23O'Donovan, John, and Michael O'Flanagan. Letters Containing Information Relative to the Antiquities of the County of Meath, Collected during the Progress of the Ordnance Survey in 1836. Vol. 19. Bray, 1927. 12+.
O'Donovan wrote, "The narratives of Telton think that there was a great deal of fair play in this marriage, for which opinion Paley would condemn them as savages, and Milton would applaud them as men of sound ethical principles!"
Maire MacNeil makes it clear that O'Donovan, in explaining the folk memory of Teltown Marriages, considered them an element of the pagan Lughnasa celebrations and not a modern activity. (MacNeill, Maire. The Festival of Lughnasa. London: Oxford University Press, 1962. 317-18.)
Wood-Martin described the "Teltown Divorce" thusly: "...If a couple who had been married for a twelvemonth disagree, they returned to Teltown, to the centre of a fort styled Rathdoo, placed themselves back to back, one facing the north, the other south, and walked out of the fort a divided couple free to marry again. (What numbers would now take advantage of this simple ceremony were it but legally efficacious!)" (Wood-Martin, W. G. Traces of the Elder Faiths of Ireland. Vol. 2. London: Longmans, Green, & Co. 1902. 39.)
According to the report made in 2009 by Moore Archaeological and Environmental Services ,"... according to Cormac's Glossary... a hillock there had the name of Tulach-na-Coibche, "the hill of the buying," where the bride-price was paid. All this is remembered in tradition to the present day: and the people of the place point out the spot where the marriages were performed, which they call "Marriage Hollow." (Quinn, Billy, and Nigel Malcolm. "Teltown Impact Assessment." Eirgrid Northeast Projects. Moore Archaeological and Environmental Services Ltd., Oct. 2009. Web. 9 July 2012. <http://www.eirgridnortheastprojects.com/media/14.8%20Telltown%20Impact%20Assessment%20Report.pdf>.)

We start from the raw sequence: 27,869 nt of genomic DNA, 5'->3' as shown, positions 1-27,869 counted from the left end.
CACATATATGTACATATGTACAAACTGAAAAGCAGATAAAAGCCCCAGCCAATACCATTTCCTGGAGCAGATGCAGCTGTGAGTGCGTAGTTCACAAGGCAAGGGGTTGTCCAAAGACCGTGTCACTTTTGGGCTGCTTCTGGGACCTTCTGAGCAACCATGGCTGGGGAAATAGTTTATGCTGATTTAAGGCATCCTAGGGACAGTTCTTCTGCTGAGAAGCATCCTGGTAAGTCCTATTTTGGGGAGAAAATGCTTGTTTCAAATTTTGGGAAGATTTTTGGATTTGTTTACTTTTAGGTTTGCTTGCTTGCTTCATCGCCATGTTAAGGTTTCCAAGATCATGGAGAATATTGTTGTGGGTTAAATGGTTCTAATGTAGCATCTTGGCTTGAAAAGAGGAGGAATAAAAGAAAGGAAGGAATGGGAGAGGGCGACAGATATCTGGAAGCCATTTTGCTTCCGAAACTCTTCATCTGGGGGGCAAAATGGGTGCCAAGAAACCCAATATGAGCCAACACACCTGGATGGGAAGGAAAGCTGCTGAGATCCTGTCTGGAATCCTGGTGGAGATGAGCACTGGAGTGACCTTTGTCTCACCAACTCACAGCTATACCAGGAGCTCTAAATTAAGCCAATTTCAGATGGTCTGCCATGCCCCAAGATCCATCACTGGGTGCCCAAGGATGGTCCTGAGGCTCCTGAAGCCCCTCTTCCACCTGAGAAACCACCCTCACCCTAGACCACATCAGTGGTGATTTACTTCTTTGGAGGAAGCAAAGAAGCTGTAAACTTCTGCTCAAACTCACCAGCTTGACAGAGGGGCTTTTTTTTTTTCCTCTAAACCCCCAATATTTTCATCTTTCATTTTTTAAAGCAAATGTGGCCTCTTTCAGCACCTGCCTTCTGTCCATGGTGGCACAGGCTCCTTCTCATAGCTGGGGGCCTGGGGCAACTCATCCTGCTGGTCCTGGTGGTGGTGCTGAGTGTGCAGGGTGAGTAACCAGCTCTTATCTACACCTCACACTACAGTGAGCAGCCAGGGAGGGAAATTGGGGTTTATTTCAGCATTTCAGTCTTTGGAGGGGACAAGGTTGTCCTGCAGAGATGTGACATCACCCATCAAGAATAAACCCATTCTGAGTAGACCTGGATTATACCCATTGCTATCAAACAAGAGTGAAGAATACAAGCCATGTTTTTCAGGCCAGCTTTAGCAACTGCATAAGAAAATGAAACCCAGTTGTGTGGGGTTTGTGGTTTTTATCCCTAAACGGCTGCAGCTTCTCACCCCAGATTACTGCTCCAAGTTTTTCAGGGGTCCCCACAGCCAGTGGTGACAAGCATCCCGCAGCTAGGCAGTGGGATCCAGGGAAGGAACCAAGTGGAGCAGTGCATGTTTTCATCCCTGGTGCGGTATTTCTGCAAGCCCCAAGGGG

In his report, O'Donovan identified the site by its Irish names, Cnocan a Chrainn or Tulach na Coibche. "Knockauns" is from the former term, meaning "the little hill of the tree" while the latter term suggests a word which in early Irish "varies in meaning from 'a temporary bride' to 'a lady of easy virtue'." (Swan, Leo, and Matthew Stout. Teltown: An Ancient Assembly Site in County Meath. Bray: Archaeology Ireland, 1998.)
Trial marriages such as the Teltown Marriages, an imitation of a sanctioned wedding ceremony, may generically be termed "handfasting."